The severe weather threat for tonight continues. As of 2pm, temperatures have reached the mid 70s as projected and dewpoints (a measure of the amount of moisture in the air) have remained in the upper 50s. The heating of the day, combined with plenty of moisture for early spring, an upper-level system moving closer to the region, and a mid-level jet stream will work together to set the stage for possible severe weather.
Severe thunderstorms have already started forming in northeast TX and are moving northeast, while additional development across OK and western AR is expected in the next couple of hours as the upper-level shortwave approaches. Individual supercell storms will likely bring a fair amount of severe weather to much of AR this evening and early tonight, then coalesce into mini-lines, or perhaps a single squall line, of storms as it moves towards the metro area overnight.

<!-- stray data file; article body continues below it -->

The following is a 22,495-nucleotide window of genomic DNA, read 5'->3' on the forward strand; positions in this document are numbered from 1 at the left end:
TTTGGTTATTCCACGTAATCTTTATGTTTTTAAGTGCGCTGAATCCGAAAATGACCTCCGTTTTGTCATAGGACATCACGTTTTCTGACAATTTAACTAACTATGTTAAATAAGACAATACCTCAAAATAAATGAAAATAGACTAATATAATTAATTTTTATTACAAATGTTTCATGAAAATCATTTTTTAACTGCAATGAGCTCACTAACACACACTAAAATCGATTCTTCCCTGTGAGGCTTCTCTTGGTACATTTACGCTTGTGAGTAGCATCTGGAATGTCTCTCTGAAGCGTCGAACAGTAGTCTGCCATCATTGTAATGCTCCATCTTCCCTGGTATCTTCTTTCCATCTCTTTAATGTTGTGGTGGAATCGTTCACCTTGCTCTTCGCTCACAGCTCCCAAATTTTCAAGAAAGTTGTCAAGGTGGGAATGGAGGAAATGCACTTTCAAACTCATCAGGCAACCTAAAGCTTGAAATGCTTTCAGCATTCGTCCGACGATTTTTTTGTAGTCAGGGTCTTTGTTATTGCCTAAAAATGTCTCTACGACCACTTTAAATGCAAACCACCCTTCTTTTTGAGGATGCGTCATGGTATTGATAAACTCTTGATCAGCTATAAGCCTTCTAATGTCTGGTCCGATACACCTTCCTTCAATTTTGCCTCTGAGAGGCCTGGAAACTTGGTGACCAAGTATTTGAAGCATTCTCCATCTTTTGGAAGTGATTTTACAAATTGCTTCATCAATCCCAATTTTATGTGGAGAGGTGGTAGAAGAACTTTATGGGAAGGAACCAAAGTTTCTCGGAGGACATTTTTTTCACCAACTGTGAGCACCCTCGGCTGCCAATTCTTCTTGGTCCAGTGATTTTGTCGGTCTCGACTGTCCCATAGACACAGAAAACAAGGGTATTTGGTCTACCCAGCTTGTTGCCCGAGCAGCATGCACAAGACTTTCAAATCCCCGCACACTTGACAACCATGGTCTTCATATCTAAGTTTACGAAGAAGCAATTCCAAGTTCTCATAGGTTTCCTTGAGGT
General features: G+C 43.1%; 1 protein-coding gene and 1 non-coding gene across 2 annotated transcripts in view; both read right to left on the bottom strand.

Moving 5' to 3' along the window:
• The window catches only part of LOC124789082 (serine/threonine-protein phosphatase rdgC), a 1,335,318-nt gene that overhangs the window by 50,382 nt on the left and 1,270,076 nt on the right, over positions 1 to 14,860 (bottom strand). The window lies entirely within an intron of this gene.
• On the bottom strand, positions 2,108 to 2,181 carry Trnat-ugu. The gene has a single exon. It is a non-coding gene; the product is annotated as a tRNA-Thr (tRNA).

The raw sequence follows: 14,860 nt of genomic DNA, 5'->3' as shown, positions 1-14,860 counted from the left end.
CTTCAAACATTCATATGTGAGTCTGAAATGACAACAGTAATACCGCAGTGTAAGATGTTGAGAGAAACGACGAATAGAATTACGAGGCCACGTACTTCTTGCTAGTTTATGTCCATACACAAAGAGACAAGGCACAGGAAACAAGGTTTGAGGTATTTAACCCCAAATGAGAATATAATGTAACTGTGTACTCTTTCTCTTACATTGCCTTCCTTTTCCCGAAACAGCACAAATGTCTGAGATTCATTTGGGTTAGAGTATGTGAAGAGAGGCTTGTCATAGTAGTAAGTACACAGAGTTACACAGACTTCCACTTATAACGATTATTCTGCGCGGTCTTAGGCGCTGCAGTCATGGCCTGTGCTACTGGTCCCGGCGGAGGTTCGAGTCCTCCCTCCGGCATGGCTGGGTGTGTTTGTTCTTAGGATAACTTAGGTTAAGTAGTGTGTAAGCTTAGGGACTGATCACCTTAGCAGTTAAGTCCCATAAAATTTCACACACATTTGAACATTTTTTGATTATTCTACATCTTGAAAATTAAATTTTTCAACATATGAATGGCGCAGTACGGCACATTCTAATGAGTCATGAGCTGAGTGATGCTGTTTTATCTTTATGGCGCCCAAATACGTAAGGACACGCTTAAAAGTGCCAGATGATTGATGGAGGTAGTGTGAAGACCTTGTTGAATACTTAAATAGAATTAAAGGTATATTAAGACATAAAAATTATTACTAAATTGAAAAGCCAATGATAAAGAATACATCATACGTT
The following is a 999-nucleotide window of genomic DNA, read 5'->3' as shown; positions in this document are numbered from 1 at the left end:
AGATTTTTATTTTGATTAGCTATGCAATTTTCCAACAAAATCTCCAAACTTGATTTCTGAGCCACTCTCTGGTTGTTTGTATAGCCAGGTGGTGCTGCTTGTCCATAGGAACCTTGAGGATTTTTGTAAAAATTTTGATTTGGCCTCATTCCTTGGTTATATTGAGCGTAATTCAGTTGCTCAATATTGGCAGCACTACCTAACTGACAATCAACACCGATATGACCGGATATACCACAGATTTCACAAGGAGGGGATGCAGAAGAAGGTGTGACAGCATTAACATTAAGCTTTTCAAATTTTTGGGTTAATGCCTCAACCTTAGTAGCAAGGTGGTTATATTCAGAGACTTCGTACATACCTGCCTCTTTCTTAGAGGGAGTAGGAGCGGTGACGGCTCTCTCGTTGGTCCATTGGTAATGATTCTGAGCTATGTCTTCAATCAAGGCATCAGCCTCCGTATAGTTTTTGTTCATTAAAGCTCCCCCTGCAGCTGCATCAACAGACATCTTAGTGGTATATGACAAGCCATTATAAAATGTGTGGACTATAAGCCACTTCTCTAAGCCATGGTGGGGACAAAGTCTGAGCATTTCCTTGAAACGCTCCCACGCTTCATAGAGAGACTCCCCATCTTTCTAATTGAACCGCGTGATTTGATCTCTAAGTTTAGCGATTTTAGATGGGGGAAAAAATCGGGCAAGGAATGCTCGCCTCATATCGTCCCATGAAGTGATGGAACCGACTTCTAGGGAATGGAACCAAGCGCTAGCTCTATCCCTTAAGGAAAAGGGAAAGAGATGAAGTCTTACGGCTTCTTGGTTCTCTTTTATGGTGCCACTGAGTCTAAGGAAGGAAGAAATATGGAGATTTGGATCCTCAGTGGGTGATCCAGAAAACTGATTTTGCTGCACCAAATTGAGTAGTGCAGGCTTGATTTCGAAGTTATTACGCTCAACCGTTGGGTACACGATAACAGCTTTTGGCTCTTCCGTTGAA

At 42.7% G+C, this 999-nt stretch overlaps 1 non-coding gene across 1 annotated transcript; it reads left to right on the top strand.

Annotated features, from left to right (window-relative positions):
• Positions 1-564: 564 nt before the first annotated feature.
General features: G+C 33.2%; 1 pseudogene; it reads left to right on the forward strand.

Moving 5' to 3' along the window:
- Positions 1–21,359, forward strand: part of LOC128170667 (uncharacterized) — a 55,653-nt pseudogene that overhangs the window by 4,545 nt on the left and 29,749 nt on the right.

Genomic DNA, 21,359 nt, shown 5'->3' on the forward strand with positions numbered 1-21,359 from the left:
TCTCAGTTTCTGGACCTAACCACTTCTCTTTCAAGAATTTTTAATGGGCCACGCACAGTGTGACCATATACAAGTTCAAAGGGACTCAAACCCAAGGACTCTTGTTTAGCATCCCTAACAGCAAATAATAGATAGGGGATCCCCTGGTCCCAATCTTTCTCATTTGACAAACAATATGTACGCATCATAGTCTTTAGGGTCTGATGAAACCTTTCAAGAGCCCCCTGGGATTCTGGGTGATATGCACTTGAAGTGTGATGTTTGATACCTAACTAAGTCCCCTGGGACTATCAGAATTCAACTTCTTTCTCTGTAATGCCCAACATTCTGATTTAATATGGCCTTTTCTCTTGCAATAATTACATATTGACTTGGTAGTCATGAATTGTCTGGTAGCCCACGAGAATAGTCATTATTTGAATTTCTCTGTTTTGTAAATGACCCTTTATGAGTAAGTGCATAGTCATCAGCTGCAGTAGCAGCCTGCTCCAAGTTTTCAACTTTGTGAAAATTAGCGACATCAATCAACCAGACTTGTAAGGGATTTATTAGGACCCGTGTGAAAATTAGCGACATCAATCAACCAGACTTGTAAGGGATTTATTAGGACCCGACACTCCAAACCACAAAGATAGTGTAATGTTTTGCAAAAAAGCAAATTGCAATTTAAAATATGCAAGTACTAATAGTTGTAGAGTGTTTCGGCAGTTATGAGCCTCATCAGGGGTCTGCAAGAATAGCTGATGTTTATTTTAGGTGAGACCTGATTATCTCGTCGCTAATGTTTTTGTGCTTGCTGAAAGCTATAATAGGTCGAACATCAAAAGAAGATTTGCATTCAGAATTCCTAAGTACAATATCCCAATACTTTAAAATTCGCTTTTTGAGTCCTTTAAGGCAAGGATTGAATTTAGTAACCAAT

The most likely time for severe weather appears to be in the 11pm-4am time frame for the Memphis area, with the possibility of large hail (up to the size of quarters), damaging thunderstorm-generated wind gusts of 60 mph+, and even isolated tornadoes.
Make sure that if you have a NOAA Weather Radio, it has good batteries before going to bed tonight. Another option for Twitter users - you may wish to receive automated weather alerts (if you are in Shelby County) by following @shelbyalerts and set it to alert your mobile device. Weather alerts are the only messages sent to that Twitter account. You should also review severe weather safety tips, since this is the first potential severe weather episode of the spring. They can be found on MemphisWeather.net. MWN's severe weather map will also automatically update as any severe weather bulletins are issued and, of course, StormView Radar will help you track the storms, the warnings, and any severe weather indicators detected by the radar.